Wand aficionados will recognise Grindelwald’s magical instrument as the Elder Wand that makes up one of the three Deathly Hallows, so critical to the final two Harry Potter films. The wand was coveted by Voldemort not only because it was meant to be the most powerful wand in existence, but also because possessing it alongside the other two Deathly Hallows (the Resurrection Stone and the Cloak of Invisibility) gave the bearer power over death, according to the Tale of the Three Brothers. Interestingly, the Elder Wand’s core is made up of thestral tail-hair. Grindelwald came to be in possession of it after stealing it from its previous owner, wandmaker Mykew Gregorovitch. At the end of Harry Potter and the Deathly Hallows, Harry ends up snapping it in two and throwing it over the Hogwarts viaduct. And that was the end of that.

Interestingly, the symbol for the Deathly Hallows is integral to The Crimes of Grindelwald — and in the film’s logo, the different elements of the symbol are reflected, with the ‘I’ of Grindelwald forming the Elder Wand, and the ‘G’ and ‘A’ of his name taking the shape of the symbols of the other two.


Nagini with Credence.

We knew of Nagini’s appearance in the film way before The Crimes of Grindelwald hit screens. But we’re looking forward to seeing how her story unfolds as the film series continues. Nagini was Voldemort’s snake, and also a Horcrux containing a piece of the Dark Lord’s soul. Here, we see her in human form, played by Claudia Kim, and watch her transform into a snake at will. She’ll later become trapped inside her snake body.

Kappa at the Circus Arcanus

One of the animals on show at the circus is a Kappa. Professor Lupin taught the kids at Hogwarts about Kappas in Harry Potter and the Prisoner of Azkaban.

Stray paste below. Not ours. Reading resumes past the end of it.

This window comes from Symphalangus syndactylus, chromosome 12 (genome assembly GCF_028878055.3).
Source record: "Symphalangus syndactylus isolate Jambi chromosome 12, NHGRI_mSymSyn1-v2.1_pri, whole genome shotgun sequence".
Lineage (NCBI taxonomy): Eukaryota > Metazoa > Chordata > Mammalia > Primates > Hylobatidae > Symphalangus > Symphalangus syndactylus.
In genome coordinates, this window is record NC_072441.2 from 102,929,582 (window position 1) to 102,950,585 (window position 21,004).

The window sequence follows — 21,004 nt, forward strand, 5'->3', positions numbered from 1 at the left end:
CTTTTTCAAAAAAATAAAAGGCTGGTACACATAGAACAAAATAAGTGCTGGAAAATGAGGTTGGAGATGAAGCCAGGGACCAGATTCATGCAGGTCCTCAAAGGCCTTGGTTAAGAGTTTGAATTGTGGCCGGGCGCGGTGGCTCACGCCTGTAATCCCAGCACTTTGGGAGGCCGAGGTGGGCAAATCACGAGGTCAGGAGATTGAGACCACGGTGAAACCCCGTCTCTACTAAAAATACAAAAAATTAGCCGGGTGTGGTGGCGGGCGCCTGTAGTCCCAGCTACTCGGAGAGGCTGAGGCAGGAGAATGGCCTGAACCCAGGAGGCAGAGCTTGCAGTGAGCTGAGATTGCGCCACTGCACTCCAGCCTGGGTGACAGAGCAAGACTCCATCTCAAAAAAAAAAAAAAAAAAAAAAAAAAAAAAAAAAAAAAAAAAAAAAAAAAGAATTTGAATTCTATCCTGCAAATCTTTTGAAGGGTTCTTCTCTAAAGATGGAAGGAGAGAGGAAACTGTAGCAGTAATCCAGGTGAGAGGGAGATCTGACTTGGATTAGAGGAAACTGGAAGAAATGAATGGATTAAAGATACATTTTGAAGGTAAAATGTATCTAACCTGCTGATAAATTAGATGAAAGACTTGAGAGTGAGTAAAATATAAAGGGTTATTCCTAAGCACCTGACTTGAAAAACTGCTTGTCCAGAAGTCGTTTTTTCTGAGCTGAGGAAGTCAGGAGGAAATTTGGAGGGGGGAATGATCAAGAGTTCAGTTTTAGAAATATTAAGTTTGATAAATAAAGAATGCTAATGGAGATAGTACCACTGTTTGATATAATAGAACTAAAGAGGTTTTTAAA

A Familiar Institution

Every Potterhead’s favourite school of witchcraft and wizardry, Hogwarts makes a welcome appearance in Fantastic Beasts 2. Both in the 1927 present and also via flashback whisking us back to Newt Scamander and Leta Lestrange’s schooldays, where he was an awkward loner and she was a bullied outcast.

Hedwig’s Theme

As we head to Hogwarts for the first time, we hear the unmistakeable strains of John Williams’ “Hedwig’s Theme” from the Harry Potter films.

Dumbledore Teaching Defence Against the Dark Arts

It’s a cursed role, and teachers of this subject come and go with alarming regularity. Dumbledore always maintained that he taught Transfiguration but here he’s teaching DADA to Newt, Leta and their fellow students.

Boggart Scene

In the class we see Albus taking at Hogwarts, he’s teaching the Riddikulus charm to prepare students for dealing with boggarts, which take the shape of their opponent’s biggest fear. The class, meanwhile, takes almost exactly the same shape as the one Professor Lupin teaches in The Prisoner of Azkaban. The cabinet is the same, the pupils are all lined up similarly, and Leta’s turn mirrors Harry’s in that something genuinely unsettling and pivotal to the story emerges as she faces the boggart. Not only that, but Harry’s boggart takes the form of a dementor, which looks ethereal like a billowing dark shroud, while Leta’s is a similarly eerie floaty white sheet. It’s not until later in the film that we uncover what the image means, although it’s also redolent of the Cloak of Invisibility, one of the three Deathly Hallows.